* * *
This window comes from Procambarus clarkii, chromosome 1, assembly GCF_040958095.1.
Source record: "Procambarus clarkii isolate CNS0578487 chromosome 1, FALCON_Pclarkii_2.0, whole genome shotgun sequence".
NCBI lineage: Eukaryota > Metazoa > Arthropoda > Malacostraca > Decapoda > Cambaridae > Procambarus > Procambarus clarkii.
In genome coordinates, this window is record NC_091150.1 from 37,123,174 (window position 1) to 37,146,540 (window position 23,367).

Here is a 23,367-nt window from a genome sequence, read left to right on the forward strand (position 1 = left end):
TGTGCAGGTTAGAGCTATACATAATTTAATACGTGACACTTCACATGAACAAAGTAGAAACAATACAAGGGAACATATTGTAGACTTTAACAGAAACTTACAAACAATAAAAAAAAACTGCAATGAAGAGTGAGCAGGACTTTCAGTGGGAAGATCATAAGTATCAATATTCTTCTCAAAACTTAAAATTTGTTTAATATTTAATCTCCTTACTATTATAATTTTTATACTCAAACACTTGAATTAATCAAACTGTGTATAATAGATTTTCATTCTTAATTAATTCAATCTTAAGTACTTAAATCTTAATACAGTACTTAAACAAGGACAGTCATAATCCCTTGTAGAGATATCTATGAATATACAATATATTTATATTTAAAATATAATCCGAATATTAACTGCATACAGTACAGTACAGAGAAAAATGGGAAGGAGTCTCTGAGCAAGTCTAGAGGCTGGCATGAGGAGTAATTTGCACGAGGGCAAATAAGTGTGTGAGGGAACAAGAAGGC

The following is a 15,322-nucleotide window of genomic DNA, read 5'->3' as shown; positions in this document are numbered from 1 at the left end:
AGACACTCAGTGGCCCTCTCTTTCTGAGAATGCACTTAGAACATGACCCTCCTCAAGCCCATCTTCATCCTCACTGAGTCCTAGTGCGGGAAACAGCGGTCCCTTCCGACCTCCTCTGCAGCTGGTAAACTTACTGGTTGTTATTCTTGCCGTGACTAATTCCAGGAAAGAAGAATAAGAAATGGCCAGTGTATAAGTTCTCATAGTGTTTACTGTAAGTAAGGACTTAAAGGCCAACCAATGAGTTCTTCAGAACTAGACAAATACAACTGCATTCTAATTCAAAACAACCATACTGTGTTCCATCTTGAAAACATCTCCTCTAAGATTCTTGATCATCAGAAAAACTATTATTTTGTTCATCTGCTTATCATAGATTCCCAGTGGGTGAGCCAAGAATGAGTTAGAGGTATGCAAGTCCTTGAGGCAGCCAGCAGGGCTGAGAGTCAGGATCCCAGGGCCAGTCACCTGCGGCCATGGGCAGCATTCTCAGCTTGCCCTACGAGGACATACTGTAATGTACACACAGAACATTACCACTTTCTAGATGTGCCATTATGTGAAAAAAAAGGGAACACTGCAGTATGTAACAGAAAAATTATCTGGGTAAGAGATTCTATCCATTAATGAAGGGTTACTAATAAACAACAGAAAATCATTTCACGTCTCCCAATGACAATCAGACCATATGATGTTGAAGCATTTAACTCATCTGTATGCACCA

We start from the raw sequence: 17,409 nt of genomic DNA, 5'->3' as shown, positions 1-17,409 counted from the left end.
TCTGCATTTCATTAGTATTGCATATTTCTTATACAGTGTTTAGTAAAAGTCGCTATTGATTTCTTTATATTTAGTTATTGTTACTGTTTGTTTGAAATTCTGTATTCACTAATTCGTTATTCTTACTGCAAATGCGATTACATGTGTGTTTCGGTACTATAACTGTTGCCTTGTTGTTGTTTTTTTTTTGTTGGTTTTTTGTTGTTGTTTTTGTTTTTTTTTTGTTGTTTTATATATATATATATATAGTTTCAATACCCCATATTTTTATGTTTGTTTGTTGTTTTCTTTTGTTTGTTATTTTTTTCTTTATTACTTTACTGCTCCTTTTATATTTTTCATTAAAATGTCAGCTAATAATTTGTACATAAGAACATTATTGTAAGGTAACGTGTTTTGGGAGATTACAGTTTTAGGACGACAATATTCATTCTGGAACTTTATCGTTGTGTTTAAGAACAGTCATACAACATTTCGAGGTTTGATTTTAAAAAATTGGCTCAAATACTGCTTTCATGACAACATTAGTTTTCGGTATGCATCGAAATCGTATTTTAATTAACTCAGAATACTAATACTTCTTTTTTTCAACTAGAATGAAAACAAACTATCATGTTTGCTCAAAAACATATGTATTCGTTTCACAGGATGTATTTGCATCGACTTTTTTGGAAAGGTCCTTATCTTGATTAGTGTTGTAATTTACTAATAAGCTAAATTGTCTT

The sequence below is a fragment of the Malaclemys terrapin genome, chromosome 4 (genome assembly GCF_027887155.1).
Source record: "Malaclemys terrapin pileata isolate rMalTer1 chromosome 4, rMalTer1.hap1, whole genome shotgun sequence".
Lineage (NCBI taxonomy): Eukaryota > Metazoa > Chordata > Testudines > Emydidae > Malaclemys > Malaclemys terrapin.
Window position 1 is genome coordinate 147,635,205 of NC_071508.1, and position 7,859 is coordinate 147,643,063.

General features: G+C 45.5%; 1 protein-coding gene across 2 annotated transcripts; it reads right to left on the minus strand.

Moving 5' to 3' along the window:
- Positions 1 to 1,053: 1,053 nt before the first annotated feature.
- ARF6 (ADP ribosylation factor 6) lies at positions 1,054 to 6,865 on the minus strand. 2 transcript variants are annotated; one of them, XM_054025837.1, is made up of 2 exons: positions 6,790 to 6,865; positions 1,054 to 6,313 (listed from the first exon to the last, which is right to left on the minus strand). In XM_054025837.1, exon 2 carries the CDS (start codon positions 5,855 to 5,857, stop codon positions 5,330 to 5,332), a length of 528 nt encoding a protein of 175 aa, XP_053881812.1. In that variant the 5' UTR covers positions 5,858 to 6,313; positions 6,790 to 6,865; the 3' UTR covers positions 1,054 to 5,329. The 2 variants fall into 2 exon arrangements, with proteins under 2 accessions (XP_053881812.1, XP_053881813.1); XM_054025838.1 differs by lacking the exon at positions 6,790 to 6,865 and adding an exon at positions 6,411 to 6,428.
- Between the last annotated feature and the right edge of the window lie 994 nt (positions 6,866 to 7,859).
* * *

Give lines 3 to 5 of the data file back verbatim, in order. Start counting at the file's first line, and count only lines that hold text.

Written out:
NCBI lineage: Eukaryota > Metazoa > Arthropoda > Malacostraca > Decapoda > Cambaridae > Procambarus > Procambarus clarkii.
In genome coordinates, this window is record NC_091150.1 from 37,123,174 (window position 1) to 37,146,540 (window position 23,367).

Here is a 23,367-nt window from a genome sequence, read left to right on the forward strand (position 1 = left end):